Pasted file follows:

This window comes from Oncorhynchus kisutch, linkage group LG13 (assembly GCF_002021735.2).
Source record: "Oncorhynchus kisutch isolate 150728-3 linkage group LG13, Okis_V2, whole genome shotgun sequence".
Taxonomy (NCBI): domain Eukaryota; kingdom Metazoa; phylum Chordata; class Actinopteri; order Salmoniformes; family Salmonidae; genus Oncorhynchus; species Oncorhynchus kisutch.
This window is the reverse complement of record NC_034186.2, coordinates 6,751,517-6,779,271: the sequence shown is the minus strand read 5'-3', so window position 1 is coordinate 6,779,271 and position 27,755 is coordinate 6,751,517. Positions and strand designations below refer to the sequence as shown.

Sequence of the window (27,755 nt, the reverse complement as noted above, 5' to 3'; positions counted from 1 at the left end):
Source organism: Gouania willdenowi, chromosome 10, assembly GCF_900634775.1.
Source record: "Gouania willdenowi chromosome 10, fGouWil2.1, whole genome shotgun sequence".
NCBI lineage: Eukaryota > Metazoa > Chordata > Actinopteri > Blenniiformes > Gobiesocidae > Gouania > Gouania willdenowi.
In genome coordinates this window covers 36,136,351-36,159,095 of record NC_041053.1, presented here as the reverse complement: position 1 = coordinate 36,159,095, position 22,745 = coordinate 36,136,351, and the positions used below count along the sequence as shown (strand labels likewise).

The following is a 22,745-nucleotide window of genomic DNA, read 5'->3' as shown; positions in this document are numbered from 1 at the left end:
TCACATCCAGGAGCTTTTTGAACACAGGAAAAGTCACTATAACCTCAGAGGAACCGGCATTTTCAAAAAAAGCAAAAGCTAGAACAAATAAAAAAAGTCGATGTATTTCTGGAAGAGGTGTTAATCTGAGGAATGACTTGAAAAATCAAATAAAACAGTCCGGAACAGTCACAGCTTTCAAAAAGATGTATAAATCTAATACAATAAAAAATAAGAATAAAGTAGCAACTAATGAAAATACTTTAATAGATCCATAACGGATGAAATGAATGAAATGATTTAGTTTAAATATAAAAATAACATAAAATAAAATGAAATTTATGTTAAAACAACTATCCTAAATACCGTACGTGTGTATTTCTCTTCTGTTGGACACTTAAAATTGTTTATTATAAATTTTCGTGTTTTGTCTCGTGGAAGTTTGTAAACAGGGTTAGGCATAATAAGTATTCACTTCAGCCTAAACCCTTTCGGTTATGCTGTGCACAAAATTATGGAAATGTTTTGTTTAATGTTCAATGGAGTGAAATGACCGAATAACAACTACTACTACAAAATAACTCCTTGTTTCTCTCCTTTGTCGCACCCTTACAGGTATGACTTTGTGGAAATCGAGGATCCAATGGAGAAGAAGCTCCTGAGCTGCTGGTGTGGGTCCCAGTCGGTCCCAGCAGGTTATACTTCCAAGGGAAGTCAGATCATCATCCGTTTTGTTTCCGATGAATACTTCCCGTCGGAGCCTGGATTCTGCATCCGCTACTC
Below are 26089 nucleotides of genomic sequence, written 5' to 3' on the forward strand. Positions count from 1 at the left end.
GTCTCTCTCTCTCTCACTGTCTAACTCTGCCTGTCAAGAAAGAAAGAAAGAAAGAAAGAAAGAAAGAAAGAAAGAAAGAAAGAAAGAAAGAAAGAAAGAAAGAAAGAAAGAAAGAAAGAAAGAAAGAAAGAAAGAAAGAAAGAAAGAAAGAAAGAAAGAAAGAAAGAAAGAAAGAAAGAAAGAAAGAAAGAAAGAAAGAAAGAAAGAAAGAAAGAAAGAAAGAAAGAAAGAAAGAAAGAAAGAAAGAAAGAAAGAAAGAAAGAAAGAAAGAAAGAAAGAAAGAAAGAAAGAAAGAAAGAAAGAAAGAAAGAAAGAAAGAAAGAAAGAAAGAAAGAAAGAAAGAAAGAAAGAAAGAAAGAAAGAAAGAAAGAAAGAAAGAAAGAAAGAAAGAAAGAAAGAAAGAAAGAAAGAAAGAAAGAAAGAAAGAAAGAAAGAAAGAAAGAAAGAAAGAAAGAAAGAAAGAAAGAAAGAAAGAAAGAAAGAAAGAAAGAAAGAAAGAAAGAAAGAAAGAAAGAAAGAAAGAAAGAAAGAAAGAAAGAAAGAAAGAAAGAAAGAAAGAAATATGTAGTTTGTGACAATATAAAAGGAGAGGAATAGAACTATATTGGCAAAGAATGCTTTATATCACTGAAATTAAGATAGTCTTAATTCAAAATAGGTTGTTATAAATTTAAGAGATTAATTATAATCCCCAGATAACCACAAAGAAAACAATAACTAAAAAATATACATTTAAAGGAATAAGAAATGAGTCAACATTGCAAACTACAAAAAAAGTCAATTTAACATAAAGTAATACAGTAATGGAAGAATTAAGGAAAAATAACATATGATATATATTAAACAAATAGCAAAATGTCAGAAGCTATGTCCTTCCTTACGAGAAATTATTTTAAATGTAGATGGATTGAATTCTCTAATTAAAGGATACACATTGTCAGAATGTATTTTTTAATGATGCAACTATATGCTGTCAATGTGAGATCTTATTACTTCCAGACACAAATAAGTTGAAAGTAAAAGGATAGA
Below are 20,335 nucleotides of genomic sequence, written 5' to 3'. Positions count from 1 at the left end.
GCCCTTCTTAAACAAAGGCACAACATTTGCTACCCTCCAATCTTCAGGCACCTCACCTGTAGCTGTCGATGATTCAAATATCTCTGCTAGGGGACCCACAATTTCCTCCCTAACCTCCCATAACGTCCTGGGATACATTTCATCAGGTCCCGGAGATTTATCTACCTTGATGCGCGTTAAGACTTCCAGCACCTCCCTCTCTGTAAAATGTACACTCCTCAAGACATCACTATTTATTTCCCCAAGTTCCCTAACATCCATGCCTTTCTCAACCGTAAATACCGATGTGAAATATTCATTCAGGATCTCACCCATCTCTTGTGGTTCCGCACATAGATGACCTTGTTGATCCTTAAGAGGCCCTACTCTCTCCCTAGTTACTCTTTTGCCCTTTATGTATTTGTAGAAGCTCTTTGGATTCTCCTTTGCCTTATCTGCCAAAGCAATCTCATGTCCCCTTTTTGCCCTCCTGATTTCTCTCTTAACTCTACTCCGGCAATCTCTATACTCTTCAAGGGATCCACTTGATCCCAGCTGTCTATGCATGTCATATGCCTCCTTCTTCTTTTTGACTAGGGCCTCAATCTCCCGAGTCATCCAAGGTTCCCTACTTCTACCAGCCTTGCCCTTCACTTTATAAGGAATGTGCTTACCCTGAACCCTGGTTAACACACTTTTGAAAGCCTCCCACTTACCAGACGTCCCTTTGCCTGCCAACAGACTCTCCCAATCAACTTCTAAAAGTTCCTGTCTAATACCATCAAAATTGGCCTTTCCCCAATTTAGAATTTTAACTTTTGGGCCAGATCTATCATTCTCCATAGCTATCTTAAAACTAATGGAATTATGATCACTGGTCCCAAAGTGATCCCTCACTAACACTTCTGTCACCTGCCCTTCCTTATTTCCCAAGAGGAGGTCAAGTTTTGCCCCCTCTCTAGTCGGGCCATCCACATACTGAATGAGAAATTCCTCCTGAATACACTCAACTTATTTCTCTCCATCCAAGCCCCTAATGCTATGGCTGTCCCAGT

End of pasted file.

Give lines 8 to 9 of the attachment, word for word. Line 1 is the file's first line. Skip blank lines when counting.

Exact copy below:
NCBI lineage: Eukaryota > Metazoa > Chordata > Actinopteri > Blenniiformes > Gobiesocidae > Gouania > Gouania willdenowi.
In genome coordinates this window covers 36,136,351-36,159,095 of record NC_041053.1, presented here as the reverse complement: position 1 = coordinate 36,159,095, position 22,745 = coordinate 36,136,351, and the positions used below count along the sequence as shown (strand labels likewise).